2. Training is provided at an investigators meeting. Who attends the investigators meeting? The principal investigator and one of the sub-investigators, who are MDs. In addition, there are the site data manager/research coordinator, who is an RN, or a required specialist, such as a lab specialist or radiologist, etc. Normally, two or three people from each site attend the investigators meeting.

Since the investigators meeting is assigned for a large audience, it’s possible to train all participating sites simultaneously. From our experience, training at the investigators meeting is very important for future compliance and quality of data. And we pay special attention to the investigators’ meetings preparation. The investigators’ meeting cannot be considered as only a social event with the main purpose "to socialize."

3. Training prior site initiation visits may be provided, if needed. Especially, it’s applicable to the sites less experienced in clinical research. Usually it’s for one-day, on-site training right before the site initiation visit. It can be general clinical research training in GCP, as well as study-specific training.

4. Training at site initiation visit. If during the site initiation visit the monitor identified a lack of study-specific or general knowledge, additional training is provided at this visit, and it’s documented on the site initiation visit report. So it can be considered as on-site, additional re-training/ training in study procedures/protocol, if needed.

5. Ongoing training or re-training in the course of the study are done at routine monitoring visits or by the phone. This is provided by monitors, and in Russia, most monitors are MDs.

The general training means GCP and/or any other clinical research-related experience that can be useful for any clinical trial. It’s not study-specific. They can be the principles of ICH GCP, ethics issues, investigator’s responsibilities, study documents, etc.

In Russia there are several GCP courses the investigators can attend, where MDs and medical/registered nurses can get the necessary basic knowledge. After the investigators successfully pass the respective tests, they obtain GCP certificates. But it’s not mandatory to attend the courses.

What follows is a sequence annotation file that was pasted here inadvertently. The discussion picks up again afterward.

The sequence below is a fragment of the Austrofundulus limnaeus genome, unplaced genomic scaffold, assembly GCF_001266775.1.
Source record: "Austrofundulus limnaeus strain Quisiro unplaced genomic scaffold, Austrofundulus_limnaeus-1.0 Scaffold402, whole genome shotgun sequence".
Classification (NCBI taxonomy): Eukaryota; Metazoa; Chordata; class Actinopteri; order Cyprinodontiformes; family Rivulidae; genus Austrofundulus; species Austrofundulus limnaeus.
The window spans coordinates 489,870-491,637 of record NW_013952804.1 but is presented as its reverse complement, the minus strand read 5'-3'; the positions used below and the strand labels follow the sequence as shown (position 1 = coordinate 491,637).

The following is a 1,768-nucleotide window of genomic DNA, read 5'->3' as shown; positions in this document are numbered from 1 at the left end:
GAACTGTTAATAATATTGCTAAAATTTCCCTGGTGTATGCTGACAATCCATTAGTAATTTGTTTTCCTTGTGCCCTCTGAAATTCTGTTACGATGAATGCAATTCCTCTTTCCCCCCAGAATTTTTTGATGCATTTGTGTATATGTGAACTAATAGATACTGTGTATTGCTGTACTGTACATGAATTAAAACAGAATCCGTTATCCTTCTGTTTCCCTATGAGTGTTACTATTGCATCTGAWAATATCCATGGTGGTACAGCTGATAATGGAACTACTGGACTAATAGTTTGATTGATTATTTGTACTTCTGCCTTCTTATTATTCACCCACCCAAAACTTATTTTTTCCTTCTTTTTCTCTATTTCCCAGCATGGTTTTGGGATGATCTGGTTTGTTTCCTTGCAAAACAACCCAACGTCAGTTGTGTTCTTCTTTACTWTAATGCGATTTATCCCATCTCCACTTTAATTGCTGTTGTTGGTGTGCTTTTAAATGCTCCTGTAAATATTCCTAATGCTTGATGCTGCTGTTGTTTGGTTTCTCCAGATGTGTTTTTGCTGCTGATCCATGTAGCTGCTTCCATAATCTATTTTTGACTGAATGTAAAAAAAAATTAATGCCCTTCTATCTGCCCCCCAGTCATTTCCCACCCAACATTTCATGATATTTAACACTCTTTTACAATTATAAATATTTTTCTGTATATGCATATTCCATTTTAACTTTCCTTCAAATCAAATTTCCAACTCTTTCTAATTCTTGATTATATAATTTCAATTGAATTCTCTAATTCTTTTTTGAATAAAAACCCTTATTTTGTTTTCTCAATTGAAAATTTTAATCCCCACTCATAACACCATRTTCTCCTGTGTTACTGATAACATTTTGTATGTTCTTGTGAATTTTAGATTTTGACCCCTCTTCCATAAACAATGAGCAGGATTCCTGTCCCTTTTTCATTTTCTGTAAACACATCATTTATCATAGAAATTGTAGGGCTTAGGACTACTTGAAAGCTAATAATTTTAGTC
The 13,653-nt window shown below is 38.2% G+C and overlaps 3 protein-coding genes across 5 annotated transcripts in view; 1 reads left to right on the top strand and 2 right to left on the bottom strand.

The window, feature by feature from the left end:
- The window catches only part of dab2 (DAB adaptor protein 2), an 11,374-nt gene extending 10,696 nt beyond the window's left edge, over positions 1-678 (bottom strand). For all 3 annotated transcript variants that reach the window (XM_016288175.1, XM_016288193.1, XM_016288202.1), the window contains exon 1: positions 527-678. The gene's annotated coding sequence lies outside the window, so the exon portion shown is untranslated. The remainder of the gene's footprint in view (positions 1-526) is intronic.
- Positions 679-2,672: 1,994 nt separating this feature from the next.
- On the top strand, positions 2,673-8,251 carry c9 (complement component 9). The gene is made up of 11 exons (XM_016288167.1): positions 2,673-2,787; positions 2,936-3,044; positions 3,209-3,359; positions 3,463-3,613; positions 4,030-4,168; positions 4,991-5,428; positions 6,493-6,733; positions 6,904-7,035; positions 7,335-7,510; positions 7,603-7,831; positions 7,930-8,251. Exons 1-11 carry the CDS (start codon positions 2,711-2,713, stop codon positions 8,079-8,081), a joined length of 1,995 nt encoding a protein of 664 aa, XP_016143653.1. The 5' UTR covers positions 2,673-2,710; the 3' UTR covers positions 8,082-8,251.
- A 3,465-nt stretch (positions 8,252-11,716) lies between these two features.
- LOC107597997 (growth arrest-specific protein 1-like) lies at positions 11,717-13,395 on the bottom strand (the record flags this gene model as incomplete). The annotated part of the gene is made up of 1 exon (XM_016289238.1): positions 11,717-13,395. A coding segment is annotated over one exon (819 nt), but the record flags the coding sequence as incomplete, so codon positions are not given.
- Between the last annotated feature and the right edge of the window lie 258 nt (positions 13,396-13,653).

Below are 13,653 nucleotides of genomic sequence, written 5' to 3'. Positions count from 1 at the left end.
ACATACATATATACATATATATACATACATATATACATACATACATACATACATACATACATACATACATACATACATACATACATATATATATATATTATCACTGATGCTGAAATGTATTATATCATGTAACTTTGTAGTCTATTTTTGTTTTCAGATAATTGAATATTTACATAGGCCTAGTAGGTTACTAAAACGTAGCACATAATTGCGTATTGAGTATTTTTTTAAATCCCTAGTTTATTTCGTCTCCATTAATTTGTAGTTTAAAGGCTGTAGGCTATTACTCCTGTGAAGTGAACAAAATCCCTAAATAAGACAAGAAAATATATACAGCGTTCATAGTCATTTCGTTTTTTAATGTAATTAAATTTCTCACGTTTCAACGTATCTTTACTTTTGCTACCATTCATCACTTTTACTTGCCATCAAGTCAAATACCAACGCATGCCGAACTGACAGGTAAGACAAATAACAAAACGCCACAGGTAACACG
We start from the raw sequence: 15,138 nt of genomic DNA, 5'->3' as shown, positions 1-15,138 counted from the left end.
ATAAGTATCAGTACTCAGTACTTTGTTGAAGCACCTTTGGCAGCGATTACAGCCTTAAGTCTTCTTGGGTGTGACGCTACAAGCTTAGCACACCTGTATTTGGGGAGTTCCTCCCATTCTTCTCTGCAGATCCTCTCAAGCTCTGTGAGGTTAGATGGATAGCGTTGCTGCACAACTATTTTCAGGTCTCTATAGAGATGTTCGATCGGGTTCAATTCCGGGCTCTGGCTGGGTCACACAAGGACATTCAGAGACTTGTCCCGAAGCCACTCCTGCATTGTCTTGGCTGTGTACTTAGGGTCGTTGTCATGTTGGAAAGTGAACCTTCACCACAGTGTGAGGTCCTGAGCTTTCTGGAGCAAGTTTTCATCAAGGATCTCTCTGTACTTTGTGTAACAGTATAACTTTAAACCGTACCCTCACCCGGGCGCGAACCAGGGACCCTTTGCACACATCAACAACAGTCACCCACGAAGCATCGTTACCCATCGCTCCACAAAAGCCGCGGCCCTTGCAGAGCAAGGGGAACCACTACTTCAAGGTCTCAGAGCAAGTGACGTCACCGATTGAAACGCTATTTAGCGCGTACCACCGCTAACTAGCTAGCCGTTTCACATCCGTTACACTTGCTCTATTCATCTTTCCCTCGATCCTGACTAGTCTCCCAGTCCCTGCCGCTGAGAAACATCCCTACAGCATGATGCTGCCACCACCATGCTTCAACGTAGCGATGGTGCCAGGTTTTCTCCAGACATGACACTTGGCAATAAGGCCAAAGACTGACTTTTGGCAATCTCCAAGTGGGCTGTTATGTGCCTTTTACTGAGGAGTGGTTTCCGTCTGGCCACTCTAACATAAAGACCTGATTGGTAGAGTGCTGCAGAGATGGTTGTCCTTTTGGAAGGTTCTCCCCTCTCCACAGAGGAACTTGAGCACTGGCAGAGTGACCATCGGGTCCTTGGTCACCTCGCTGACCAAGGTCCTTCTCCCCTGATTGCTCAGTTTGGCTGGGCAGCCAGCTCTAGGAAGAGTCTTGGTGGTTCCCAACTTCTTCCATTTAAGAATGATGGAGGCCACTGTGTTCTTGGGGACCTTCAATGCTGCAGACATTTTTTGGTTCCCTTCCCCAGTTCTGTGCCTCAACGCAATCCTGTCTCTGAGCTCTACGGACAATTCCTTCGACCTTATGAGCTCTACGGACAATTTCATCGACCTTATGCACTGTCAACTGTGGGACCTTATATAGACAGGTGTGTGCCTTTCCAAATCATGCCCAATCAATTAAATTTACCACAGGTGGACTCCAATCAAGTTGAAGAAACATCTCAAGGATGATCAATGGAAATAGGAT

The other places where the investigators can get general knowledge are congresses and conferences, both national and international, where they can listen to the respective clinical research-related presentations. Also, clinical research workshops, organized by Pharma companies or clinical research organizations (CROs) are useful. It might be GCP workshops, or some specialized workshops, like "informed consent process in pediatrics," for instance. These workshops are very valuable since they are concentrated on narrow issues.

And finally, the investigator meetings are a place for training. They are dedicated to discussing study-specific issues. Normally, at each investigator meeting at least one presentation is dedicated to discussing the most critical GCP questions, such as the informed consent process, the investigator’s responsibilities, study documents, etc.

The trainers are CRO or sponsor’s project managers, senior clinical research associates, experienced clinical research associates, safety officers, data managers, and others.

We think that investigators have been provided with proper training if we can see throughout the study these objectives:

  • proper maintenance of source documents;
  • GCP, regulatory, protocol, and procedure compliance;
  • adherence to ethics standards;
  • absence of violations or misconduct;
  • reasonable number of explainable deviations, low rate of data clarifications.

CTA: What are some of the major challenges with delivering training uniformity in global trials?

Gorkoun: The main challenges are the following: different languages, different cultures and social conditions, sites’ locations in different countries and continents. One of the challenges is diversity of the languages the investigators speak. It’s obvious that the study documents, issued mainly in English, which is the industry’s language, must be understood in the right way by each investigator at each site and in each country. Incorrect treatment of the study protocol or procedures can lead to irrecoverable consequences. So, before the site is initiated, we need to make sure that the investigator got everything correctly.

Speaking about site location, in Russia sites are scattered from West to the East within an 11-time- zone territory. It’s a long way from one part of the country to another. The flight from St. Petersburg, Russia, to one of the Far Eastern sites takes about eight or nine hours. Of course, it’s a challenge to manage face-to-face training, and it’s even not very easy to handle training by the phone, taking into account the seven-hour or more time difference.